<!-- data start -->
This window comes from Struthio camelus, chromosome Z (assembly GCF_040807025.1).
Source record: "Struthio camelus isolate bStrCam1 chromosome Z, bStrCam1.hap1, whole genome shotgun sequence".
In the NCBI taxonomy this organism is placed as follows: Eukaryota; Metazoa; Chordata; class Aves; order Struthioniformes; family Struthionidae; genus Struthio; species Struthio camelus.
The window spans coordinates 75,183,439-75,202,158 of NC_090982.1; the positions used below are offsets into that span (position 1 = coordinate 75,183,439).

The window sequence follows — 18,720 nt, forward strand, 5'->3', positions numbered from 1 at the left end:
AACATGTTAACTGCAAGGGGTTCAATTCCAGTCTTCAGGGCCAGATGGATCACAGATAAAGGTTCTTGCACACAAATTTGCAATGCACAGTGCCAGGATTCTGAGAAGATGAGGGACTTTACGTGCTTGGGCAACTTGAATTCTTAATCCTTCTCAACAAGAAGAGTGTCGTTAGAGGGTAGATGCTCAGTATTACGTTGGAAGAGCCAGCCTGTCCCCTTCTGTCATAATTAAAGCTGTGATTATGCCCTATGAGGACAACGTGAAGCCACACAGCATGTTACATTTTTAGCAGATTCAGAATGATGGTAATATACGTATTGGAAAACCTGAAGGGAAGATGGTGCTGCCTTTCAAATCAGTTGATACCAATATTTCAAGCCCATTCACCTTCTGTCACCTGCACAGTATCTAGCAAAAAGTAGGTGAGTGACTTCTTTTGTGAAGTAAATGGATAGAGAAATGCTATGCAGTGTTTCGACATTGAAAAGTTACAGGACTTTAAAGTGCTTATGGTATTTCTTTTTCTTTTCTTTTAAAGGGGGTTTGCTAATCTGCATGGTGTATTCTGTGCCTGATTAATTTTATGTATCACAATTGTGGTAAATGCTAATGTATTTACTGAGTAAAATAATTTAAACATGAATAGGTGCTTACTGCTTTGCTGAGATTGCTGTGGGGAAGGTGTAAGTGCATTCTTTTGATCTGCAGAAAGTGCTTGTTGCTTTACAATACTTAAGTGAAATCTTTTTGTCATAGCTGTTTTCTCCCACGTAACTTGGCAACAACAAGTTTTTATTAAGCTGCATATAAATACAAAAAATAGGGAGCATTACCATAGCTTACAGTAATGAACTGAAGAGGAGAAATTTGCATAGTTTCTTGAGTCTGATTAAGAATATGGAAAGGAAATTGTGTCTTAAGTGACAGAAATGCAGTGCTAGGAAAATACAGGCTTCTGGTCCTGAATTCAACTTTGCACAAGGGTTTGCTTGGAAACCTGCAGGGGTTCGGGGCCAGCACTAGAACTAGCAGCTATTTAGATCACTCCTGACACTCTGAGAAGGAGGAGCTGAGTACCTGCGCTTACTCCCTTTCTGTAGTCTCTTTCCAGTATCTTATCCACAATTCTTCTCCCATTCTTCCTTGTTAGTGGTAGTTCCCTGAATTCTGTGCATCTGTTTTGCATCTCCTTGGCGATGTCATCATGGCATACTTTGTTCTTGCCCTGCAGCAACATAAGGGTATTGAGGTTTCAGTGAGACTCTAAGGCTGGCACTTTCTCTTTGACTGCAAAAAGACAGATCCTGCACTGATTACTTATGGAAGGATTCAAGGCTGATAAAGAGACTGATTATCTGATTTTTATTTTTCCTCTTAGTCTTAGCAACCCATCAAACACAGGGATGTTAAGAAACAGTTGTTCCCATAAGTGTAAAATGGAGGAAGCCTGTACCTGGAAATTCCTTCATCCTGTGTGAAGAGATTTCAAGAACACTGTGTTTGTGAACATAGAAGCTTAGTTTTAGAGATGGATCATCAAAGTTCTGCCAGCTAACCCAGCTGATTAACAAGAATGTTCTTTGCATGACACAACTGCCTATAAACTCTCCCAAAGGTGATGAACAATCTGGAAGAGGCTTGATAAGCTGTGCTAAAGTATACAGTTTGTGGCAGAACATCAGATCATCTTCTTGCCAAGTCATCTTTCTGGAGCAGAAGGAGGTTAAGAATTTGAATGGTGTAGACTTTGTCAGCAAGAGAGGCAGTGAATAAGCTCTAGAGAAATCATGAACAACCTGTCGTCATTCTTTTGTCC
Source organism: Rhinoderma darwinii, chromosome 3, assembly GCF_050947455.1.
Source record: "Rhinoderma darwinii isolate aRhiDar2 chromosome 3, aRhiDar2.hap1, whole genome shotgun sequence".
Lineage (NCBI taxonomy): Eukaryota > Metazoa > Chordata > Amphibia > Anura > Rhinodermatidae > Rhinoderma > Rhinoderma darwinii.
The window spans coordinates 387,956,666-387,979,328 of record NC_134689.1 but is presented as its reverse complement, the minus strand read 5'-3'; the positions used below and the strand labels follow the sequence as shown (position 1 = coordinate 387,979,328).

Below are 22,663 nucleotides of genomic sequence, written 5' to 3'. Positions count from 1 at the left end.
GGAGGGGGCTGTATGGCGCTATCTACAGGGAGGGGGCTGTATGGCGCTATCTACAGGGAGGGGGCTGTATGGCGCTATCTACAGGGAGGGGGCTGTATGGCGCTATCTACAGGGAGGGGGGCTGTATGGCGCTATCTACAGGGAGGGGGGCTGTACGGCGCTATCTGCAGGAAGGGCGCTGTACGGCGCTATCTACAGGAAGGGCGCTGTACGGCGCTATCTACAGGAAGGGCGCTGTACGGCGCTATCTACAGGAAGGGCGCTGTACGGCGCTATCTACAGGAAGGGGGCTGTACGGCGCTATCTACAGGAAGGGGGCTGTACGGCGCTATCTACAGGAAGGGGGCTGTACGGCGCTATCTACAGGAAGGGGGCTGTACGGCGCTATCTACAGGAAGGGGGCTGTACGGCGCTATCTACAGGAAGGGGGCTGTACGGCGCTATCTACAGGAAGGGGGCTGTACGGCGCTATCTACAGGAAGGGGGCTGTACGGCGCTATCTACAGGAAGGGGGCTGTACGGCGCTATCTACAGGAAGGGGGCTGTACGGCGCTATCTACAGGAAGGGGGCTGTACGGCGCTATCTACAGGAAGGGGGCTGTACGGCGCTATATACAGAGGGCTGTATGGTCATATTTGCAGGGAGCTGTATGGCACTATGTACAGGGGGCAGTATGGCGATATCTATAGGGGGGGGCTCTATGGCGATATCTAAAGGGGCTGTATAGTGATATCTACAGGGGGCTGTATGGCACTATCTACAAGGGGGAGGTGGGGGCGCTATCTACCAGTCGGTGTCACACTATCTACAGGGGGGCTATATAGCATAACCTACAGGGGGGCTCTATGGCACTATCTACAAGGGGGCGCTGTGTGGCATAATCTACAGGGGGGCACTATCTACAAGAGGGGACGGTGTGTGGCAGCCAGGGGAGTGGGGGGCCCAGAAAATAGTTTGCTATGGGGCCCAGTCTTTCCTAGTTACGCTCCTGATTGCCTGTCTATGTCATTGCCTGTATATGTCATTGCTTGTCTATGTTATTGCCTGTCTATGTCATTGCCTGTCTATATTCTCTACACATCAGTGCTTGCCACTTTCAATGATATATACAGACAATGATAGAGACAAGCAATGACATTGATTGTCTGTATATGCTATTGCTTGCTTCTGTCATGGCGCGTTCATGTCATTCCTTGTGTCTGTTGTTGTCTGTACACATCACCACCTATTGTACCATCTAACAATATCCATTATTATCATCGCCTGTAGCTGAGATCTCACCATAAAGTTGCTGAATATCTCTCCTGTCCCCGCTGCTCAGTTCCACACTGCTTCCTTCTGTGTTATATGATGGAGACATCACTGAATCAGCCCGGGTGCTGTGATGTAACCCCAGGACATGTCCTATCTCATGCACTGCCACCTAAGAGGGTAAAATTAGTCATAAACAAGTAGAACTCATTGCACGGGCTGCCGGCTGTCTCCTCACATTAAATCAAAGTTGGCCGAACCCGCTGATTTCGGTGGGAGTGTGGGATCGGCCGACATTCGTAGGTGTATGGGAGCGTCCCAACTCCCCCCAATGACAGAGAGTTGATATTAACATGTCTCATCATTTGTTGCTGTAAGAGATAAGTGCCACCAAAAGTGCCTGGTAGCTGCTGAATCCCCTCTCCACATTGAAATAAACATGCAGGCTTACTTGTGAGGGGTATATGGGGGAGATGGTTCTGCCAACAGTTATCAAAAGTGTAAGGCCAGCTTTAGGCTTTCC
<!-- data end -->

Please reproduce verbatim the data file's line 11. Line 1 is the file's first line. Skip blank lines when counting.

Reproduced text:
Below are 22,663 nucleotides of genomic sequence, written 5' to 3'. Positions count from 1 at the left end.